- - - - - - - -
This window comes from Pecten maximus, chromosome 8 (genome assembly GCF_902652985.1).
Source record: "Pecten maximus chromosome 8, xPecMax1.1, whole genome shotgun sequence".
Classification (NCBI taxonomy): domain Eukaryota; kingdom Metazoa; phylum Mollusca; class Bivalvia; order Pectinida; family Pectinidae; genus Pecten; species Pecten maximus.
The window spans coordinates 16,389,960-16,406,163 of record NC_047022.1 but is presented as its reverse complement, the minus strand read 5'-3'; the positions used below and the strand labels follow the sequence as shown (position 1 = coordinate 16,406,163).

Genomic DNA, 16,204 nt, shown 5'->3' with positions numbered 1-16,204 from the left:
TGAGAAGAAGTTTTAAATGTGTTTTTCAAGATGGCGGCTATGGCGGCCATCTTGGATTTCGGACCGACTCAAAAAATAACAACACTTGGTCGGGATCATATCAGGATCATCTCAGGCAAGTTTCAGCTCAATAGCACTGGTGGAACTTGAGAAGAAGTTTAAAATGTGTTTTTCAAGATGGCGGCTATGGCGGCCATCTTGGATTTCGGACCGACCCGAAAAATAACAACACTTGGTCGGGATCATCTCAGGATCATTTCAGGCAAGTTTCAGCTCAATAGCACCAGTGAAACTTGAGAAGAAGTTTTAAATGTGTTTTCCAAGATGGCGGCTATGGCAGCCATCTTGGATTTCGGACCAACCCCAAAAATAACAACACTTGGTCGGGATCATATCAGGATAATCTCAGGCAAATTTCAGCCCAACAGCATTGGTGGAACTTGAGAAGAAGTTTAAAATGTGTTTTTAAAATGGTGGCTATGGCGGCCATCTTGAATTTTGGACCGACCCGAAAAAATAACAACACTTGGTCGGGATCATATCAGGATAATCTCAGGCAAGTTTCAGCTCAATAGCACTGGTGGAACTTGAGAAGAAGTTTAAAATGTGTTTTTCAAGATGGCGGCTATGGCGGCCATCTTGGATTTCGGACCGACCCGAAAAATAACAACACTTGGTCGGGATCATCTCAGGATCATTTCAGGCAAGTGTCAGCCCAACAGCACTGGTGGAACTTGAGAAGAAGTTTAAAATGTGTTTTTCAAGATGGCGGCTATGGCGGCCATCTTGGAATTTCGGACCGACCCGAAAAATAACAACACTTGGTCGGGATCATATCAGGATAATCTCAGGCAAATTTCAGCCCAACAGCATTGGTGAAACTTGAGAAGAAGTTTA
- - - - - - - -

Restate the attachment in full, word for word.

This window comes from Pecten maximus, chromosome 8 (genome assembly GCF_902652985.1).
Source record: "Pecten maximus chromosome 8, xPecMax1.1, whole genome shotgun sequence".
Classification (NCBI taxonomy): domain Eukaryota; kingdom Metazoa; phylum Mollusca; class Bivalvia; order Pectinida; family Pectinidae; genus Pecten; species Pecten maximus.
The window spans coordinates 16,389,960-16,406,163 of record NC_047022.1 but is presented as its reverse complement, the minus strand read 5'-3'; the positions used below and the strand labels follow the sequence as shown (position 1 = coordinate 16,406,163).

Genomic DNA, 16,204 nt, shown 5'->3' with positions numbered 1-16,204 from the left:
TGAGAAGAAGTTTTAAATGTGTTTTTCAAGATGGCGGCTATGGCGGCCATCTTGGATTTCGGACCGACTCAAAAAATAACAACACTTGGTCGGGATCATATCAGGATCATCTCAGGCAAGTTTCAGCTCAATAGCACTGGTGGAACTTGAGAAGAAGTTTAAAATGTGTTTTTCAAGATGGCGGCTATGGCGGCCATCTTGGATTTCGGACCGACCCGAAAAATAACAACACTTGGTCGGGATCATCTCAGGATCATTTCAGGCAAGTTTCAGCTCAATAGCACCAGTGAAACTTGAGAAGAAGTTTTAAATGTGTTTTCCAAGATGGCGGCTATGGCAGCCATCTTGGATTTCGGACCAACCCCAAAAATAACAACACTTGGTCGGGATCATATCAGGATAATCTCAGGCAAATTTCAGCCCAACAGCATTGGTGGAACTTGAGAAGAAGTTTAAAATGTGTTTTTAAAATGGTGGCTATGGCGGCCATCTTGAATTTTGGACCGACCCGAAAAAATAACAACACTTGGTCGGGATCATATCAGGATAATCTCAGGCAAGTTTCAGCTCAATAGCACTGGTGGAACTTGAGAAGAAGTTTAAAATGTGTTTTTCAAGATGGCGGCTATGGCGGCCATCTTGGATTTCGGACCGACCCGAAAAATAACAACACTTGGTCGGGATCATCTCAGGATCATTTCAGGCAAGTGTCAGCCCAACAGCACTGGTGGAACTTGAGAAGAAGTTTAAAATGTGTTTTTCAAGATGGCGGCTATGGCGGCCATCTTGGAATTTCGGACCGACCCGAAAAATAACAACACTTGGTCGGGATCATATCAGGATAATCTCAGGCAAATTTCAGCCCAACAGCATTGGTGAAACTTGAGAAGAAGTTTA